What happened in this case is analogous to the following hypothetical. A removable alien defendant is convicted of a Class C felony and sentenced to a five-year term of supervised release in violation of 18 U.S.C. § 3583 which clearly prohibits a term of supervised release greater than three years for a Class C felony. The defendant has no incentive to file a habeas petition or a direct appeal, either of which could require him to spend months in custody awaiting a disposition or to litigate an effectively moot habeas petition seeking prospective relief for an as yet unrealized harm. In fact, the illegal sentence would only impact the defendant if he is apprehended within the United States during the fourth or fifth year of supervised release. During the first three years, the imposition of supervised release was lawful. After the fifth year, the illegal portion of the supervised release would have expired. Thus, there would be a narrow window of time during which the illegal sentence might possibly prove detrimental to the defendant, but challenging the sentence outside of that window would ensure the defendant spend longer in custody or waste judicial resources resolving a moot habeas petition. In these circumstances, no effective counsel would challenge or move to correct the illegal sentence until the defendant entered the United States and was apprehended during the two year window and the prospective harm became concrete.
In 2012, the more than 6,000 criminal cases with an illegal reentry charged in district courts within this Circuit accounted for more than 29 percent of all criminal defendants in the Circuit. United States Courts for the Ninth Circuit, 2012 Annual Report 65 (2013), available at http://www. ce9.uscourts.gov/publications/AnnualReport2012.pdf. Unlike almost all other criminal cases, people convicted of immigration violations are, with few exceptions, deported upon completion of their sentences. Therefore, it is essential that judges follow the law in imposing sentence. That did not happen here, as the majority admits. This appeal presented an entirely appropriate remedy to correct the error upon the revocation of probation in 2013. The majority chose to ignore it, under a flawed analysis of precedent. Therefore, I cannot concur in the judgment.10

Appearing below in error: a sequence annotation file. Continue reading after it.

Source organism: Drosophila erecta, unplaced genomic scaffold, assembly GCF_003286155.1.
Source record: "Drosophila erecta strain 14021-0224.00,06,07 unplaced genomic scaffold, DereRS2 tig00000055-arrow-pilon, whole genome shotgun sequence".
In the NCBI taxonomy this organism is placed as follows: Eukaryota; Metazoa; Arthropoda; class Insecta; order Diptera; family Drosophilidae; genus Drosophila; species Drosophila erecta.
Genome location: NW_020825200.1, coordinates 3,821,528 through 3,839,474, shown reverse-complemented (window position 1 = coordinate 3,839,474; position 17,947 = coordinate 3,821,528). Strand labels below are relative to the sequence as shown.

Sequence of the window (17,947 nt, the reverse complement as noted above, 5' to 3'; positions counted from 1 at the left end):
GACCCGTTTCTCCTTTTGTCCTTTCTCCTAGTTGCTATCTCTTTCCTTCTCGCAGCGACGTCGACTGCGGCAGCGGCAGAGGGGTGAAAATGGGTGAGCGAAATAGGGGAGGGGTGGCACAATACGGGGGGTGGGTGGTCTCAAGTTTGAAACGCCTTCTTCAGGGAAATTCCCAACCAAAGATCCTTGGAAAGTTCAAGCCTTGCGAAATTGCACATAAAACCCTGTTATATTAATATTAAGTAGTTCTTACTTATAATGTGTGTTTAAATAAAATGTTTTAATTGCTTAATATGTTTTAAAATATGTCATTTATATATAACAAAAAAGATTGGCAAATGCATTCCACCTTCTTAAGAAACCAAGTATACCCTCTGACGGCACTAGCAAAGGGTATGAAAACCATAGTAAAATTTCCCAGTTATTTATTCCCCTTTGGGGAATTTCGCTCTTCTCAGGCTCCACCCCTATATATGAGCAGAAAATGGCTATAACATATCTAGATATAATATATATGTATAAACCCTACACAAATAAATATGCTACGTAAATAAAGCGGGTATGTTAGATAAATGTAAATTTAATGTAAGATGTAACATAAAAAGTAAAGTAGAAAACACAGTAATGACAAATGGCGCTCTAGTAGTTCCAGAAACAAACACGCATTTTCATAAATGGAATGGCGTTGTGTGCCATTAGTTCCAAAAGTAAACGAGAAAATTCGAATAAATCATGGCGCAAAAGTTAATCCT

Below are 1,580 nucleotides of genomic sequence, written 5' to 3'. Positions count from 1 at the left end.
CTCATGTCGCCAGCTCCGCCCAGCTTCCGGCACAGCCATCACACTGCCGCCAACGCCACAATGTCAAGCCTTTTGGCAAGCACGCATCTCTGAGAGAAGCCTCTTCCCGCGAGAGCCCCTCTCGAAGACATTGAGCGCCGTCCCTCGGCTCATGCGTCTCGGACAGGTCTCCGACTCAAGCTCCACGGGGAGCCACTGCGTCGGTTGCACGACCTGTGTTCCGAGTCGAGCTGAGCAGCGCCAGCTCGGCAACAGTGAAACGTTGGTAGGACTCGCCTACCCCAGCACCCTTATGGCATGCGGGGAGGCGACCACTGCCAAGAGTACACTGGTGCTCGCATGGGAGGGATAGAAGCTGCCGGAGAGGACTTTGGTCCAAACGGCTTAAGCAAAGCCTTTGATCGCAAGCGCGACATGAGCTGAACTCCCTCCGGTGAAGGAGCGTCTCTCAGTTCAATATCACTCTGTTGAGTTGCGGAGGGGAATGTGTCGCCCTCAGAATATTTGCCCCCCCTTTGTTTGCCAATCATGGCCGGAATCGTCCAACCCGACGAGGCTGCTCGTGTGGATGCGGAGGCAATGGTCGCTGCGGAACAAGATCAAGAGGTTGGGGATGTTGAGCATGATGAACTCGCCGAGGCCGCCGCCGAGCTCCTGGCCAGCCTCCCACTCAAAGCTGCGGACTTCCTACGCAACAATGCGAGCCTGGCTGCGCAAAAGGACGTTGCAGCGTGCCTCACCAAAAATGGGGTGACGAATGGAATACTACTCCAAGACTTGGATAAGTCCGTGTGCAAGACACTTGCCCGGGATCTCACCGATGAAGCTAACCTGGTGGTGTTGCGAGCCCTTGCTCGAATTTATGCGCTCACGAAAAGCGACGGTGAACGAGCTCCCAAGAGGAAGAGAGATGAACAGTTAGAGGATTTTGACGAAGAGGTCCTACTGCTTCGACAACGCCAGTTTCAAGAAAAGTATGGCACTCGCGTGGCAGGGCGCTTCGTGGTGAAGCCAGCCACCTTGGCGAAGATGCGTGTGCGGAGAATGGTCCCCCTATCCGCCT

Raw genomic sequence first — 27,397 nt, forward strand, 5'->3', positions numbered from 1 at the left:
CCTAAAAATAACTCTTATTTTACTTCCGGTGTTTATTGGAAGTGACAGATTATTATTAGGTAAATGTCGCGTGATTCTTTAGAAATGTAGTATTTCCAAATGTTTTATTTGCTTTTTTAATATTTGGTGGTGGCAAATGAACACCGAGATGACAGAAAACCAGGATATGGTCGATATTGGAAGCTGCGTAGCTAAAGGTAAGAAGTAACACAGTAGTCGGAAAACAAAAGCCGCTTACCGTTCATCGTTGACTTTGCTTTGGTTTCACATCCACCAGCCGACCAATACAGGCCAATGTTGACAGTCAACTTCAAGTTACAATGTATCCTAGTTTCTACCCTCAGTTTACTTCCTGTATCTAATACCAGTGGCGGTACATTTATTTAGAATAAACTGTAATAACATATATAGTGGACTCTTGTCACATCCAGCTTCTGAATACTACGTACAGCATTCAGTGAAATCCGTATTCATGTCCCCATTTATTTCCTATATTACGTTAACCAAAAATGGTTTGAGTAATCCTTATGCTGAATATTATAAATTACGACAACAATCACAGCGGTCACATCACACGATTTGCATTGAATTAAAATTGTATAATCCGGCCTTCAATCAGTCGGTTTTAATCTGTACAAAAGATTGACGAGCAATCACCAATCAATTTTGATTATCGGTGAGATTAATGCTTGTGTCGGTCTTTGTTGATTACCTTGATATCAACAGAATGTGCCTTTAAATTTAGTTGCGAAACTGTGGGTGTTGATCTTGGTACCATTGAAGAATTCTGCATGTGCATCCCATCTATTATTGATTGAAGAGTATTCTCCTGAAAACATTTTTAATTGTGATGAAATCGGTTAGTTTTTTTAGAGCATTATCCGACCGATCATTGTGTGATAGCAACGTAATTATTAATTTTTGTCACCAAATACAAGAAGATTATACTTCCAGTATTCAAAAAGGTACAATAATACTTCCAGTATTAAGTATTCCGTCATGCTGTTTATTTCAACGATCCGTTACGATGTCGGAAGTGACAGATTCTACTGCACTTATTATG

1. In Gerace, the defendant used an appeal from a 1992 probation revocation proceeding, in which a stay of his five-year suspended sentence was lifted, to challenge the underlying 1989 sentence, which had been imposed as part of a plea agreement. 997 F.2d at 1294. One of his two arguments was that the district court had erred in 1989 when it modified the sentence that had been proposed as part of the underlying plea agreement. Id. The five-year term of imprisonment imposed in 1992 stemmed from the defendant's 1989 modified sentence and, on appeal from the 1992 probation revocation proceedings, we held that we could not reach the portion of the defendant's argument that concerned the alleged error in the 1989 sentencing. Id. at 1294–95. Gerace, like Simmons, stands for the simple proposition that we cannot reopen the underlying proceedings at which probation originally was imposed when the subject before us is probation revocation. This rule is so well settled and grounded in the text of 28 U.S.C. § 2255 that we generally apply it in a single sentence of a memorandum disposition. See, e.g., United States v. Juda, 510 F. App'x 564, 565 (9th Cir.), cert. denied, 133 S.Ct. 2401 (2013); United States v. Estrada, 360 F. App'x 880, 881 (9th Cir.2009); United States v. Christensen, 356 F. App'x 965, 965 (9th Cir.2009) (unpublished decisions).